phi are the eigenfunctions of the Hamiltonian H0 epending on n i have applied Neumann series to the operator to obtain the resolvent Kernel...
David
#57
Sep14-05, 11:25 AM
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I'll let Matt continue to point out the circularity of the argument being presented here adn tackle it from a technical viewpoint but will add one other little piece of information to the discussion, just to demonstrate the futility of this in a completely different way.

Supposing this were a valid proof, then credit for it should go to other people who have discovered it long ago. The connection between certain quantum systems and the RH is even well-known enough to be discussed at length in some of the recent popular books on the Reimann Hypothesis. So supposing this proof were correct, then it has already been demonstrated by numerous other people.

But seeing as it's not a valid proof (which all these other people have recognized), there's not much to worry about. None of those people are going to claim you "stole their proof".
eljose
#58
Sep14-05, 11:43 AM
P: 501
if they discovered the proof long ago...why did they not publish it?...in a post above i have proof that the potential exist and even calculated it to first order in perturbation theory depending on [tex]\delta{E(n)}[/tex] and the E_{n} and E^0_{n} are known even more if we call Z the inverse of the function [tex]\zeta(s)[/tex] then we could write: [tex]E_{n}=i(1/2-Z(0))[/tex] (i have oly inverted the function, and i have used simple integral equation theory to prove the existence of the potential....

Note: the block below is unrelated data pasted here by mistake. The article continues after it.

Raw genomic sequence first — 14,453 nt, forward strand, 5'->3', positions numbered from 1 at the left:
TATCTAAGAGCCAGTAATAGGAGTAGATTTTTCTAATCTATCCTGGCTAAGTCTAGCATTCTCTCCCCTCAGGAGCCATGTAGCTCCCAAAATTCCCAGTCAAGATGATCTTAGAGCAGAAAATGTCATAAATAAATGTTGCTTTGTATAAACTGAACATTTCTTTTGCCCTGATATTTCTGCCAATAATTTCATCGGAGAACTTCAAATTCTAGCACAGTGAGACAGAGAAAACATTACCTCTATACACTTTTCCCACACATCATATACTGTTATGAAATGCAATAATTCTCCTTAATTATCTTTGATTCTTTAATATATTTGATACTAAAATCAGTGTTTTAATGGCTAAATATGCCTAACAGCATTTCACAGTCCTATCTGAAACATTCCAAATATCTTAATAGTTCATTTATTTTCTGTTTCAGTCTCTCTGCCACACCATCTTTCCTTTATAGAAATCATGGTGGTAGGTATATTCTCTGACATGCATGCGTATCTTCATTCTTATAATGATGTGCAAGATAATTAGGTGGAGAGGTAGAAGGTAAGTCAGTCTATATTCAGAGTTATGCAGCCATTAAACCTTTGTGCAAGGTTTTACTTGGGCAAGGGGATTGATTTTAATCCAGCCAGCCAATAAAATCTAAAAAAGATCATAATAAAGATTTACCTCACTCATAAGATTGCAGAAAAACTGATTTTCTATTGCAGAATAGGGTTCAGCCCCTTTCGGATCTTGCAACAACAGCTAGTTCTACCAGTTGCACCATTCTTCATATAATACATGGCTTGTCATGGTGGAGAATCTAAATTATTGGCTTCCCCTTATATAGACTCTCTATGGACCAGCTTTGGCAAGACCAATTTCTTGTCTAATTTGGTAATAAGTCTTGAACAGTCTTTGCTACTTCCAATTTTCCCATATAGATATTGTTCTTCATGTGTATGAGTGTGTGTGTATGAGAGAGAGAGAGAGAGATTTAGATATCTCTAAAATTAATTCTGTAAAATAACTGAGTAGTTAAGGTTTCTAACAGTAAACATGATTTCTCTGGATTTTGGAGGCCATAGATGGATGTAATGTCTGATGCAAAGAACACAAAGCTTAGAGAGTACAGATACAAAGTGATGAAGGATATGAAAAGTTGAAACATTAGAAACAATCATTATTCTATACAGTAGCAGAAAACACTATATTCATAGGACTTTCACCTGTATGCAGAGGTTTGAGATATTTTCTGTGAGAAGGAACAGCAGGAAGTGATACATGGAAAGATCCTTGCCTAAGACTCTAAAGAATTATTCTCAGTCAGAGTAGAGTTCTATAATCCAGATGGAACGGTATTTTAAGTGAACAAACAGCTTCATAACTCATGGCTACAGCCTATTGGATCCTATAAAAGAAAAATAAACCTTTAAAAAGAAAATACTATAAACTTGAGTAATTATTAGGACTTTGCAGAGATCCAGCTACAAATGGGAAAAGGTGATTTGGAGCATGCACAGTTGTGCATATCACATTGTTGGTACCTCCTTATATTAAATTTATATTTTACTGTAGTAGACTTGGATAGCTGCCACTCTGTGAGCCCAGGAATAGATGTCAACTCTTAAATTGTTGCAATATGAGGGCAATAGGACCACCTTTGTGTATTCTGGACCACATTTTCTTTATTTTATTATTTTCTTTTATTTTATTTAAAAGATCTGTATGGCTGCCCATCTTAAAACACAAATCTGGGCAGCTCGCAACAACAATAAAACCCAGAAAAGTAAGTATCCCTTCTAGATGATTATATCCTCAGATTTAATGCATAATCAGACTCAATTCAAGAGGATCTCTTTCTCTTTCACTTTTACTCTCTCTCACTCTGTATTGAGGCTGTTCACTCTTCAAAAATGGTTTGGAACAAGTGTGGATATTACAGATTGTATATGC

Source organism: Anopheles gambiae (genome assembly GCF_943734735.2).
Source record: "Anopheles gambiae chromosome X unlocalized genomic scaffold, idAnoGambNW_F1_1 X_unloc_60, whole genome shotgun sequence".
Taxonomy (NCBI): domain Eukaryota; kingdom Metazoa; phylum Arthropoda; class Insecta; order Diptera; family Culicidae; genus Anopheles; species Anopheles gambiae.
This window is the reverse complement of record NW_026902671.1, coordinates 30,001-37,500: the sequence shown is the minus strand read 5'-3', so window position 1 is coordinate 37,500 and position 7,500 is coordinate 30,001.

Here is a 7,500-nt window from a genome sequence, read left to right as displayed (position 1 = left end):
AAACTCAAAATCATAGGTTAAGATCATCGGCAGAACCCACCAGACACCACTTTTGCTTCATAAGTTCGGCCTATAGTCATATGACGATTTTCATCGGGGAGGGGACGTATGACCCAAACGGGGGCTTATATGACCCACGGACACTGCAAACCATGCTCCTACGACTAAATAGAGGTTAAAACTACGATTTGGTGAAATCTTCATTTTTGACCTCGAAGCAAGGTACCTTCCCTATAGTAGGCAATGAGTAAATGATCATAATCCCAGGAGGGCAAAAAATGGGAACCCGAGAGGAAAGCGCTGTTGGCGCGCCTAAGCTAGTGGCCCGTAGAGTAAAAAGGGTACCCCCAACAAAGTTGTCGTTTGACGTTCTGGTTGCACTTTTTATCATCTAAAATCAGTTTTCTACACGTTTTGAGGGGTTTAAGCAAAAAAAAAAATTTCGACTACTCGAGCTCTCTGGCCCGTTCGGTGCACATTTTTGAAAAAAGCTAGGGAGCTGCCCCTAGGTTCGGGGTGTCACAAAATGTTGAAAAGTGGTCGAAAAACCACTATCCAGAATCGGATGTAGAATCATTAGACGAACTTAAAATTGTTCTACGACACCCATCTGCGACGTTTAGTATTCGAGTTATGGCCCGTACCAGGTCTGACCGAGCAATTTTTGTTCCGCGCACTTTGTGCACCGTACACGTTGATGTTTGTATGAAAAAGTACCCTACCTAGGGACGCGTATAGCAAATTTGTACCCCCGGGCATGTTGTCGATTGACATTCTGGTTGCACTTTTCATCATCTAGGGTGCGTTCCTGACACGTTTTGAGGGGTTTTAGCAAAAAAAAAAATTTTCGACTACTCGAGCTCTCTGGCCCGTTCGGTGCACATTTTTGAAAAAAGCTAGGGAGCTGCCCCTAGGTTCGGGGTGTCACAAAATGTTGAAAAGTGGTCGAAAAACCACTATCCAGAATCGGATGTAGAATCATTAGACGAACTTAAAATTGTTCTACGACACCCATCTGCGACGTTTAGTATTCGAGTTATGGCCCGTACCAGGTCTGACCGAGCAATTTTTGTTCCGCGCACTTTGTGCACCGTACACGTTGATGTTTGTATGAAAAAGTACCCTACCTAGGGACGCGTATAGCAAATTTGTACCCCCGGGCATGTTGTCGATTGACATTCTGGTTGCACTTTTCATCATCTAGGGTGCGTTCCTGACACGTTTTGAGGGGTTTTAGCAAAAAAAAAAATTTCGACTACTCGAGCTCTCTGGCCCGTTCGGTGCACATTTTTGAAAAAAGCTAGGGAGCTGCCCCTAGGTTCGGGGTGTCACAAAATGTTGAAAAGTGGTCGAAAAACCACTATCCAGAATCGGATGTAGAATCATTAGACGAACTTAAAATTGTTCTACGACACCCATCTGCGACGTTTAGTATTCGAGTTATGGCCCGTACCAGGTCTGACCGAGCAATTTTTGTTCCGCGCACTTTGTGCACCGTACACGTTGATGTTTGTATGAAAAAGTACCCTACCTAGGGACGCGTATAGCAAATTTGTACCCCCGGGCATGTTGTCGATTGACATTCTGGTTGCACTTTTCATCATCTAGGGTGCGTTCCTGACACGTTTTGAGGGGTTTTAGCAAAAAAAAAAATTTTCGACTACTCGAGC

The problem with Matt (as happen with most of math teachers) is that they have assumed certain conceptions in math and if you are out of these,you are nothing,i don,t know what argument will now matt grime have to say my maths are wrong,but is only an "approach to the potential" (is would be only correct to first order in perturbation theory, the whole serie of values of energy is perhaps even divergent) and the WKB is also an approach,to say that we can choose some functions that are on L^{2}(R) function space....[tex]\psi=Asen(S(x)/\hbar) [/tex] for example.